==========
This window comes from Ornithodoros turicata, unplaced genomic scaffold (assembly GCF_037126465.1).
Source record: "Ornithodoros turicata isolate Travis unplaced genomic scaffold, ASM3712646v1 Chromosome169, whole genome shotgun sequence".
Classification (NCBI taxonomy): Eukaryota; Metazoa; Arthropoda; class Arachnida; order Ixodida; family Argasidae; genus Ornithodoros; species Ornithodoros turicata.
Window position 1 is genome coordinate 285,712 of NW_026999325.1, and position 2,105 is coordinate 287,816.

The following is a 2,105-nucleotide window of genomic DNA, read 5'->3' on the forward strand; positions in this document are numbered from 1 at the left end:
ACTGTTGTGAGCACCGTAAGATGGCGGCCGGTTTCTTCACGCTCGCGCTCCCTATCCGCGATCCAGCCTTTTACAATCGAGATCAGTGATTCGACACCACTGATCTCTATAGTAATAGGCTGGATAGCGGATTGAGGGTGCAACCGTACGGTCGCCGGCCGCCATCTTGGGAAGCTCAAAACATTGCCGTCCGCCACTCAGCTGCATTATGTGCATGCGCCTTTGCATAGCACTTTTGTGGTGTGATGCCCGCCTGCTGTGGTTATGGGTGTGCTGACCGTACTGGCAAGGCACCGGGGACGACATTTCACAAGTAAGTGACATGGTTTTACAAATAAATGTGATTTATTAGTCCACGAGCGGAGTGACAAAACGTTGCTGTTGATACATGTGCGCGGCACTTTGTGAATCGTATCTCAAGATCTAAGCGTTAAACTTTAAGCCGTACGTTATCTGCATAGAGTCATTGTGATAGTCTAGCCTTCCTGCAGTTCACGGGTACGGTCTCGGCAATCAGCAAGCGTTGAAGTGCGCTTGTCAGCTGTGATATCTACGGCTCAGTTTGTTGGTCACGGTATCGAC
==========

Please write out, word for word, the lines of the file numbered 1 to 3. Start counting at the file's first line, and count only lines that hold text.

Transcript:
This window comes from Ornithodoros turicata, unplaced genomic scaffold (assembly GCF_037126465.1).
Source record: "Ornithodoros turicata isolate Travis unplaced genomic scaffold, ASM3712646v1 Chromosome169, whole genome shotgun sequence".
Classification (NCBI taxonomy): Eukaryota; Metazoa; Arthropoda; class Arachnida; order Ixodida; family Argasidae; genus Ornithodoros; species Ornithodoros turicata.